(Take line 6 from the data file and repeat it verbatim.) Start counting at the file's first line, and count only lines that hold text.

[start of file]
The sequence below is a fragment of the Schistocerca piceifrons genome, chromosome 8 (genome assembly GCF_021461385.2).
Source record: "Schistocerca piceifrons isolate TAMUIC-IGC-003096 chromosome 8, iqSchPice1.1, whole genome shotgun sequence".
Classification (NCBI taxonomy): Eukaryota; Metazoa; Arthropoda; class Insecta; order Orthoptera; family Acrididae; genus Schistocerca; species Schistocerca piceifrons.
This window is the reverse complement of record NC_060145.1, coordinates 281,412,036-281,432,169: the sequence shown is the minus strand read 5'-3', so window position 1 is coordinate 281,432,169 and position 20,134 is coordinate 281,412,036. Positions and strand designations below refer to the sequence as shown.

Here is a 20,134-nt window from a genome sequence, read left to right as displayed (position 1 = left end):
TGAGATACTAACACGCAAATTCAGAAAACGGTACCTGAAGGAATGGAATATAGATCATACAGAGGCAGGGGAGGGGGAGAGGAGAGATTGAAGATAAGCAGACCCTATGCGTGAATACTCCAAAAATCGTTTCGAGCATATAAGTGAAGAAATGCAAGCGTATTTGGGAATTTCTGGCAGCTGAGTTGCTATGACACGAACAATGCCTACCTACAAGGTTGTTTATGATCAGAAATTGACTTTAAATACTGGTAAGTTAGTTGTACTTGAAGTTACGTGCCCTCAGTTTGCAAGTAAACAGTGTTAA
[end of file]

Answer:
TGAGATACTAACACGCAAATTCAGAAAACGGTACCTGAAGGAATGGAATATAGATCATACAGAGGCAGGGGAGGGGGAGAGGAGAGATTGAAGATAAGCAGACCCTATGCGTGAATACTCCAAAAATCGTTTCGAGCATATAAGTGAAGAAATGCAAGCGTATTTGGGAATTTCTGGCAGCTGAGTTGCTATGACACGAACAATGCCTACCTACAAGGTTGTTTATGATCAGAAATTGACTTTAAATACTGGTAAGTTAGTTGTACTTGAAGTTACGTGCCCTCAGTTTGCAAGTAAACAGTGTTAA